FURTHER NOTES ABOUT THE SAMPLE

In total, these 175 companies raised €178 million, of which about 75% came from campaigns on various crowdfunding platforms, in which sometimes VCs also participated.

The remaining was raised from VC-only funds and accelerators.

The vast majority of companies was based in the UK, which is likely attributable to the UK’s tax relief offered by the (Seed) Enterprise Investment Scheme, and the overall size of its startup ecosystem. The UK also boasts the healthiest alternative financing market in Europe.

Dealroom also has company financials on these companies, from regulatory filings. However, they were not found meaningful for this research considering the majority are early-stage businesses.

ABOUT CO-INVESTING WITH PROFESSIONAL VC FUNDS

What’s interesting to see is the timing of VC rounds (before or after the crowdfunding round). Out of the 150 companies, 20 have also received capital from VC funds. About 5 companies were already VC-backed at the time of the crowdfunding round.

If the existing VCs choose not to participate in the next round, retail investors might wonder why not, given that the existing VCs presumably have superior information. About 8 companies did a crowdfunding/VC mashup, meaning both retail investors and VCs get in at the same time and similar terms.

Everything else being equal, this should be the preferred option for retail investors.

Timing of Crowdfunding

INHERENT RISKS IN CROWDFUNDING AND HOW TO AVOID THEM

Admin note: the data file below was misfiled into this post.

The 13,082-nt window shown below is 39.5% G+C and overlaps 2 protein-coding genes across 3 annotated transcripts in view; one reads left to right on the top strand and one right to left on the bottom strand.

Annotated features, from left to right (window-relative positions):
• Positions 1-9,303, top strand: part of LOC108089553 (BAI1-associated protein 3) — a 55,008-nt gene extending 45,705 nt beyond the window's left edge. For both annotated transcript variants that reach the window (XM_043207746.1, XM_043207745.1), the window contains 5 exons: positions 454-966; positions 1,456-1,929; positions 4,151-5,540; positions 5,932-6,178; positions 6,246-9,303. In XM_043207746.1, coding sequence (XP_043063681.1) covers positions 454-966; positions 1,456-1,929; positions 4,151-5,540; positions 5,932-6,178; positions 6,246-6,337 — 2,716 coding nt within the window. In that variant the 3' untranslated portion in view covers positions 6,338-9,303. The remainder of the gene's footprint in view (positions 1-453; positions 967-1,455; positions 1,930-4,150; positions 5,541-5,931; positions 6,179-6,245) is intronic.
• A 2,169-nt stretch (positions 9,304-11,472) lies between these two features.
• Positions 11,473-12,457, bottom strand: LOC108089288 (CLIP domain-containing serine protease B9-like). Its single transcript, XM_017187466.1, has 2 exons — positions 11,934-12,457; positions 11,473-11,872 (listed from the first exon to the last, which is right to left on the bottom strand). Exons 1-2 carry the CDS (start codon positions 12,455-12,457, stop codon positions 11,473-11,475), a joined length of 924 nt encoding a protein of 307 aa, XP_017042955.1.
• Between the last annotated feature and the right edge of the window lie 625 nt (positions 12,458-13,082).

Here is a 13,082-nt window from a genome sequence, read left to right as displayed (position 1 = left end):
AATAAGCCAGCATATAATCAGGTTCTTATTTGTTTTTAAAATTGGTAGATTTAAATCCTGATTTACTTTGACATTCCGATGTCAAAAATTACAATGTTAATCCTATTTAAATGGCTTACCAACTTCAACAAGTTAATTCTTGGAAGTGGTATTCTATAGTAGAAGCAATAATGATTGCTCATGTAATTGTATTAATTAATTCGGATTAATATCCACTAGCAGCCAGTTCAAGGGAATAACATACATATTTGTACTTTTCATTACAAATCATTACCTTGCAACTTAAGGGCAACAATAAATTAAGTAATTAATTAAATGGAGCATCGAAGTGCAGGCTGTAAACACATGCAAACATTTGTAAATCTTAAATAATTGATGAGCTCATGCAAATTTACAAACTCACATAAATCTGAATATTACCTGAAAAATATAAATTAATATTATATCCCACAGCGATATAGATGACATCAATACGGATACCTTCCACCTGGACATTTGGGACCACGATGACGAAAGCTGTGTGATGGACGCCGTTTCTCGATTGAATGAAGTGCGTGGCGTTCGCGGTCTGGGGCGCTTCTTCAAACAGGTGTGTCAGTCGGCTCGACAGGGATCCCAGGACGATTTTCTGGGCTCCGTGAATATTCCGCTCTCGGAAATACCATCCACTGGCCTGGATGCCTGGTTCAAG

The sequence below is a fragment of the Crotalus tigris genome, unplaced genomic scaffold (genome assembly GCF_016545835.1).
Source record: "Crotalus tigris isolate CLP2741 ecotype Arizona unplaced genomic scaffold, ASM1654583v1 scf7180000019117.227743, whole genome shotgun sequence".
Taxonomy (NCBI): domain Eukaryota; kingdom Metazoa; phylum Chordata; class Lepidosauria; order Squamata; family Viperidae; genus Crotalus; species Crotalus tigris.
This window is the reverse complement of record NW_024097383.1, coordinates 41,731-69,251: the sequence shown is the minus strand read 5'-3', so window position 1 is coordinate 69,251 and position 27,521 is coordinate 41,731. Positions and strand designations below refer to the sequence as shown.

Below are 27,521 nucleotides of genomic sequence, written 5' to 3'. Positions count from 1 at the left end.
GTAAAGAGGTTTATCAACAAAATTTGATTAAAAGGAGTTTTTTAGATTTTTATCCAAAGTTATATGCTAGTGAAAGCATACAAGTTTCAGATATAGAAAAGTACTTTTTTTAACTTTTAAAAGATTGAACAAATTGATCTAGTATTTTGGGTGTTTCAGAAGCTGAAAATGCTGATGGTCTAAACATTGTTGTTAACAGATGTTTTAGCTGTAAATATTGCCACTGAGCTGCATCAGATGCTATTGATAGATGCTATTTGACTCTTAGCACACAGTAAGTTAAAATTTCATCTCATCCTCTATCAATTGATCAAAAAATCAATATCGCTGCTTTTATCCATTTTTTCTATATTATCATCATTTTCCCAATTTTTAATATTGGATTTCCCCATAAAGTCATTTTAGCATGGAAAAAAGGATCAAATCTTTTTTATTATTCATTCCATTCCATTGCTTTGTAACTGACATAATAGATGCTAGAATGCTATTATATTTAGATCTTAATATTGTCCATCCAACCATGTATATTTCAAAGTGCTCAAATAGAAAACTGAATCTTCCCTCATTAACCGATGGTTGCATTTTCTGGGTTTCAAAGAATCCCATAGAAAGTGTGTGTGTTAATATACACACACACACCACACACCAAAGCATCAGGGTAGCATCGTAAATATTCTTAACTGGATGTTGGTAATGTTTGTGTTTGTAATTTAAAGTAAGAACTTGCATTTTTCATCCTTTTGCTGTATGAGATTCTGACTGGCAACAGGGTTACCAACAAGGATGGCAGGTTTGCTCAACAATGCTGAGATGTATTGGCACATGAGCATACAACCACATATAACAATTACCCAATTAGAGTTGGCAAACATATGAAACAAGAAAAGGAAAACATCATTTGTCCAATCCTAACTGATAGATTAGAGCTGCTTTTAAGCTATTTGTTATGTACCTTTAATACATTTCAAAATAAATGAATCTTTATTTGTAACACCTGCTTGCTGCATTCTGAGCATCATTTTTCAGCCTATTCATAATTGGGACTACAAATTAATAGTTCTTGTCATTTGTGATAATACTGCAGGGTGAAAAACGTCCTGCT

At Dealroom we are believers in the equity crowdfunding model in the long term but there are clearly some significant risks for investors. A startup is a special kind of high risk investment, combining the unpredictability of FX trading with the illiquidity of real estate investing. Startup equity is essentially like an illiquid out-of-the-money stock option. And many retail investors don’t fully understand this.

There’s the “adverse selection” risk, which means that unaware retail investors might only be offered those startups that have already been turned down by venture capital funds.

Finally, cap tables can get complicated as other VCs invest in larger follow-on rounds, making the payout distribution in case of success far from obvious.

The crowdfunding industry is still young and the aforementioned problems can eventually all be solved. As crowdfunding and public stock markets converge, transparency and liquidity will improve. Complexity can be reduced.

In the meantime, the deals where crowdfunding platforms and VC funds invest concurrently are probably the relatively safest choice for retail investors.

Also read:

Europe’s online alternative finance market grew by 144% last year to nearly €3 billion

A chat about the future of crowdfunding in the EU with ECN chairman Oliver Gajda

Seedrs raises £10 million, Crowdcube raises £6 million

Fairphone scores €9 million in crowdfunding

Featured image credit: Miriam Doerr / Shutterstock

  • Good post, but as a crowdfunding platform representative, I would emphasise the fact that there are only one or two exits so far in the industry. So we do not have enough data yet. At Invesdor.com we believe that CF just brings a new and easier process of investing in growth companies, which opens the investment possibility for wider audiences. But the growth companies are still growth companies and the investors are investors, so the same investment-related risks and return possibilities exist, which were previously handled by Angels and VCs. So I believe that Angel and VC industry returns will give some guidance about the future of CF returns.

    • Yoram Wijngaarde

      Not enough exits (yet) is exactly the problem identified here. Imagine what would happen if a VC fund used this reasoning “we do not have enough data points (exits) to make a conclusion”. But agreed, we need to give it time to see the results.